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Two most acute problems we must solve within the next 20 years are energy deficiency and replacement of oil-based technologies with technologies based on renewable resources. Moreover, the climatic change in the 20th century raised concerns about the CO2 emissions and the de-regulation of carbon cycle by deforestation and burning of fossil fuels. We believe that one solution is an increased utilization of woody crops. Trees are best known carbon sequestration systems that convert large quantities of CO2 to biomass in their woody stems. This biomass constitutes a large renewable source of energy, materials and chemicals. Trees can grow on marginal lands and at latitudes where the growing season is too short for most seed and fruit crops, thus avoiding competition for land with agricultural crops. To keep high position in production of forest-based products and to build bio-based economy Sweden must develop new forest production systems and better forest products.

Due to rapid technology changes, our vision is that, rather than focusing on one specific product, we should strive to develop improved trees for a range of different purposes. We will focus on optimization of the woody biomass of forest trees for production of oils, biofuels and bioenergy with modern conversion techniques in biorefinery type of applications. Trees will be identified having improved polymer extractabilities, high calorific value and combustion parameters, and high saccharification and fermentation potential. Improved varieties can be cultivated as short rotation plantations.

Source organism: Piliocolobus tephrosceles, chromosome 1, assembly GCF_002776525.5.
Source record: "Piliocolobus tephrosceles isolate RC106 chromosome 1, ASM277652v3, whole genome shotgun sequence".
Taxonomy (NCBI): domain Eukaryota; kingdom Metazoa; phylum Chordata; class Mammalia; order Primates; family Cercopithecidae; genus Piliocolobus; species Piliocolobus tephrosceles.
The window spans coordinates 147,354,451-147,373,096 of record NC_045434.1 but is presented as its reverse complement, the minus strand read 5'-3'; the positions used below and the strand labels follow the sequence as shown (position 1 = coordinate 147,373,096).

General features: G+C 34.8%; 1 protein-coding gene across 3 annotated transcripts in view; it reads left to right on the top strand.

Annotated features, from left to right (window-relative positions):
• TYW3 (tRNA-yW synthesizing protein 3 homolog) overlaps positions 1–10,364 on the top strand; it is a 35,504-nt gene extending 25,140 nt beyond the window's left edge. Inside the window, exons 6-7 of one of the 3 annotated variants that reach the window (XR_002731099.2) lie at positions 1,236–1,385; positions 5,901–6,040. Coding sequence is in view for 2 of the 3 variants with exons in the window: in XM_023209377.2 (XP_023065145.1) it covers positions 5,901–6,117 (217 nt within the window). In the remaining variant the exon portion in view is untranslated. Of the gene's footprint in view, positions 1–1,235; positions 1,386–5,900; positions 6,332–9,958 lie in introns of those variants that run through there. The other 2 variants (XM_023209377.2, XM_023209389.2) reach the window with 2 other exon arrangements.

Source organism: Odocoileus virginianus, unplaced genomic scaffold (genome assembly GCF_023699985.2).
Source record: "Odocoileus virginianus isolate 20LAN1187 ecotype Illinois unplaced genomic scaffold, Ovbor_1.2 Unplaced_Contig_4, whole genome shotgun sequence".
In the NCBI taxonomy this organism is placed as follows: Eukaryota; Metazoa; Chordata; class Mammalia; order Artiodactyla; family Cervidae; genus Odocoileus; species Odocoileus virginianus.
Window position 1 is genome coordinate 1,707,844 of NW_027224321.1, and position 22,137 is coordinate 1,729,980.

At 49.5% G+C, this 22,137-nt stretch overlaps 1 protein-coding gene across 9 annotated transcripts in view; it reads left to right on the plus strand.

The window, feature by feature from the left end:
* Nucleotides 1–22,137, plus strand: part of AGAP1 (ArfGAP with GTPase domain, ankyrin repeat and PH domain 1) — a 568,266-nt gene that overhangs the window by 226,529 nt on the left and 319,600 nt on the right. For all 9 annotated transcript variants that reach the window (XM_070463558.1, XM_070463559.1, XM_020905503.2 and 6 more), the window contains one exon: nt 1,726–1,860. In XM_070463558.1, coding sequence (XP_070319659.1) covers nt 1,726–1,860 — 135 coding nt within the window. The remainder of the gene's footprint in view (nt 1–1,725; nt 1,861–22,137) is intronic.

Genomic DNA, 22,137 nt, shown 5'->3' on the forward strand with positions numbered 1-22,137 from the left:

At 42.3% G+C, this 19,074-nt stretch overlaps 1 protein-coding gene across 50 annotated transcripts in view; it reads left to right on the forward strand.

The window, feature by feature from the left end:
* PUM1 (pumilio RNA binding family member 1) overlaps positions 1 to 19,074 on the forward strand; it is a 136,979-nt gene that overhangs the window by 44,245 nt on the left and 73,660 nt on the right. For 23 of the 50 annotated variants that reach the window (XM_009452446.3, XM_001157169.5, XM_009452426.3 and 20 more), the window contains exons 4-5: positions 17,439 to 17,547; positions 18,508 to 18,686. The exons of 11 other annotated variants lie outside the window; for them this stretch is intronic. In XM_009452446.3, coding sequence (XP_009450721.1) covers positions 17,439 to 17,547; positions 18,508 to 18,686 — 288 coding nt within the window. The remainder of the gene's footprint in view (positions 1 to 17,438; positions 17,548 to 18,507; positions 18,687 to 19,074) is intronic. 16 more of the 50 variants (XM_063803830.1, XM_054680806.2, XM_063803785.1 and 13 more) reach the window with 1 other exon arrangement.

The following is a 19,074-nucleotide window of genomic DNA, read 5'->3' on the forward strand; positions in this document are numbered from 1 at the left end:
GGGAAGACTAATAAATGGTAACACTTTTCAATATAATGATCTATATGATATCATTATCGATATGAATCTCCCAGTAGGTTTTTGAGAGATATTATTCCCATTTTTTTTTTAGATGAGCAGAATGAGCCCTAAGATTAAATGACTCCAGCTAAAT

populus value treeShort rotation tree plantations are high biomass producers compared to traditional forestry plantations. For example, productivity of short rotation poplar plantation can reach 20-35 oven dried t/ha/year (for comparison – spruce traditional plantation gives 5 t/ha/year). When comparing energy balance (ouput/input ratio), short rotation woody species are 2-4 times more efficient than best energy crops such as wheat, corn, rapeseed or sugar beet.

Main goals:
Our goal is to create forest production systems based on high value aspen trees that are suited for different types of end-uses:
1. Energy - trees with increased calorific values
2. Biorefinery - trees with increased extractability of cell wall polymers
3. Biofuel - trees with reduced recalcitrance and/or higher saccharification and fermentation yields

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